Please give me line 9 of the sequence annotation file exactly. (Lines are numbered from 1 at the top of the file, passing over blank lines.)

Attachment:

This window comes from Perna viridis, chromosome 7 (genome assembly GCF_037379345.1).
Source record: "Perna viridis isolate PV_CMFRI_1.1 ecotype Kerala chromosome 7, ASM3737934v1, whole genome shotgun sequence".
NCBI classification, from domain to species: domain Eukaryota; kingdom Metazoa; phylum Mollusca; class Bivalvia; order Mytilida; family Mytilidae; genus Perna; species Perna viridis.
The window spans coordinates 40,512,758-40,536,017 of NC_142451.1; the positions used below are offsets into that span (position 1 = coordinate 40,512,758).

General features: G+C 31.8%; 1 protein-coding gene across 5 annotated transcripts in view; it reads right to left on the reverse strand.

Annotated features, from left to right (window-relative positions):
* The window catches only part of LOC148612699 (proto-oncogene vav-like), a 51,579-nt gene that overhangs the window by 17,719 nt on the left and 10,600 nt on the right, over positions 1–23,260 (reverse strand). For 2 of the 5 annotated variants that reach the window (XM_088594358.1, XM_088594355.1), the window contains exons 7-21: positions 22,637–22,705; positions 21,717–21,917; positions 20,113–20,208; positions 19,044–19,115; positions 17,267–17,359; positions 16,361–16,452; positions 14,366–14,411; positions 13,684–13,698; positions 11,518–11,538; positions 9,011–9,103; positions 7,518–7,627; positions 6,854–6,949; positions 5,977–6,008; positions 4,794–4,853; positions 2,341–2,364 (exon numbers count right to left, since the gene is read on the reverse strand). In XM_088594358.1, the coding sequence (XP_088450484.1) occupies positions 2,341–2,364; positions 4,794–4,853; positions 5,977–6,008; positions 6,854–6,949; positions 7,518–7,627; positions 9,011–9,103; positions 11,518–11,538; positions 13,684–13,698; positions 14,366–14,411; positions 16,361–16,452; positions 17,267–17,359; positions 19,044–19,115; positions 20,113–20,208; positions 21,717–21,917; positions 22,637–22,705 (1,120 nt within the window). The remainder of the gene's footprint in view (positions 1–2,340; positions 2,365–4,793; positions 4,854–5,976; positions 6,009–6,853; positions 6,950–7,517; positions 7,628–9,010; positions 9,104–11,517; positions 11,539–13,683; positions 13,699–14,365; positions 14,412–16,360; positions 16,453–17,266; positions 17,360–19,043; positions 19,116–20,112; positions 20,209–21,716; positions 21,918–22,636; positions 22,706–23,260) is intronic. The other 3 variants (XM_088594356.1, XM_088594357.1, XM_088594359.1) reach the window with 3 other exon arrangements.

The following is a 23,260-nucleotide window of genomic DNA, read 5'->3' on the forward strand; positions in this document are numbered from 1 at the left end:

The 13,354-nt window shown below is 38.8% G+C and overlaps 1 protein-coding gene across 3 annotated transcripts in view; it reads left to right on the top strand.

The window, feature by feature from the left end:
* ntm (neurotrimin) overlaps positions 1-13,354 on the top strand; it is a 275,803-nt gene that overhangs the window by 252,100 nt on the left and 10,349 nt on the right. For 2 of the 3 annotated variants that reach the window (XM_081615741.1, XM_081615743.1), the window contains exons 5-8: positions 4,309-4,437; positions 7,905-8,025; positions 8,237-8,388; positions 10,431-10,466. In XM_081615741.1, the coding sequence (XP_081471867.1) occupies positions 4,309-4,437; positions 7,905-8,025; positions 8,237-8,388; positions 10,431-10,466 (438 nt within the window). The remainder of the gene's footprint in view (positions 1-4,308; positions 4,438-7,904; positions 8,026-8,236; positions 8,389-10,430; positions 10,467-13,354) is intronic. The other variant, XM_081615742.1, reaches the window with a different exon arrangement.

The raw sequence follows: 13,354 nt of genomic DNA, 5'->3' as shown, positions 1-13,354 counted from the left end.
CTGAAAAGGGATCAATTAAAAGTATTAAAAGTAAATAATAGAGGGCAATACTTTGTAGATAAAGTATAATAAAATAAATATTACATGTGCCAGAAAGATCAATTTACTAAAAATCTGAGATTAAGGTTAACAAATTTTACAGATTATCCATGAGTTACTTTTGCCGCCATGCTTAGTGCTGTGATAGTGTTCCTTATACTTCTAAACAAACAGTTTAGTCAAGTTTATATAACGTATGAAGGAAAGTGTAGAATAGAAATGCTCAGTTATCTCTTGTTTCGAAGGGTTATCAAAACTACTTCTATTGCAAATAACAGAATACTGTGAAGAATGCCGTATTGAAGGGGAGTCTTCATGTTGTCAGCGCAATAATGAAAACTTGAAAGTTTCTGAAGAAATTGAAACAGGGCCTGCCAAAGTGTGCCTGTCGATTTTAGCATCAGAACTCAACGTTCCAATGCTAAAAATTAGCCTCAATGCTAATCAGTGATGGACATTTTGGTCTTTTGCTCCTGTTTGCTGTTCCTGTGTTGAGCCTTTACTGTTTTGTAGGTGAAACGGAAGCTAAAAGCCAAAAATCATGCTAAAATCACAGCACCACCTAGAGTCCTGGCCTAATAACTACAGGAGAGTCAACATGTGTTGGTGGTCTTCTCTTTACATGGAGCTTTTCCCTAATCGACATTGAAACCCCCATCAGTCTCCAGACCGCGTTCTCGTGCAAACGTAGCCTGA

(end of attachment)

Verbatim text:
The 13,354-nt window shown below is 38.8% G+C and overlaps 1 protein-coding gene across 3 annotated transcripts in view; it reads left to right on the top strand.